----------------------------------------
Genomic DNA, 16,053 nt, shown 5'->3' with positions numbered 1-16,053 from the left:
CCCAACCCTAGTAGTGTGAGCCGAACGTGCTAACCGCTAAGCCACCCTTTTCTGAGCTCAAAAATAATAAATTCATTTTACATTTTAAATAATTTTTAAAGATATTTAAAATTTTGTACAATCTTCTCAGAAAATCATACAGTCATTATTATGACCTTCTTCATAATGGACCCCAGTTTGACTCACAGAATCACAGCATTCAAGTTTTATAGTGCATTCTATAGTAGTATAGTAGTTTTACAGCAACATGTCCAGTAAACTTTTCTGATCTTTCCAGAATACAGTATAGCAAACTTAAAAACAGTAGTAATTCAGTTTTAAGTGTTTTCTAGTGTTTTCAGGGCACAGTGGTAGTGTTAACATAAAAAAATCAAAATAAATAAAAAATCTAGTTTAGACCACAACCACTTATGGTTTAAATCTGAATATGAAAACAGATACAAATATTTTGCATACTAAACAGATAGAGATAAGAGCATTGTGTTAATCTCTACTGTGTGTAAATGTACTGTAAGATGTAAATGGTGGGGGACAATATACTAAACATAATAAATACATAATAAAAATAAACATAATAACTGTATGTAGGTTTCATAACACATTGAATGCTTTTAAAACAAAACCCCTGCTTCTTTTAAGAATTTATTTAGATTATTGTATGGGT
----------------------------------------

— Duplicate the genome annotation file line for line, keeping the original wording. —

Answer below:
Genomic DNA, 16,053 nt, shown 5'->3' with positions numbered 1-16,053 from the left:
CCCAACCCTAGTAGTGTGAGCCGAACGTGCTAACCGCTAAGCCACCCTTTTCTGAGCTCAAAAATAATAAATTCATTTTACATTTTAAATAATTTTTAAAGATATTTAAAATTTTGTACAATCTTCTCAGAAAATCATACAGTCATTATTATGACCTTCTTCATAATGGACCCCAGTTTGACTCACAGAATCACAGCATTCAAGTTTTATAGTGCATTCTATAGTAGTATAGTAGTTTTACAGCAACATGTCCAGTAAACTTTTCTGATCTTTCCAGAATACAGTATAGCAAACTTAAAAACAGTAGTAATTCAGTTTTAAGTGTTTTCTAGTGTTTTCAGGGCACAGTGGTAGTGTTAACATAAAAAAATCAAAATAAATAAAAAATCTAGTTTAGACCACAACCACTTATGGTTTAAATCTGAATATGAAAACAGATACAAATATTTTGCATACTAAACAGATAGAGATAAGAGCATTGTGTTAATCTCTACTGTGTGTAAATGTACTGTAAGATGTAAATGGTGGGGGACAATATACTAAACATAATAAATACATAATAAAAATAAACATAATAACTGTATGTAGGTTTCATAACACATTGAATGCTTTTAAAACAAAACCCCTGCTTCTTTTAAGAATTTATTTAGATTATTGTATGGGT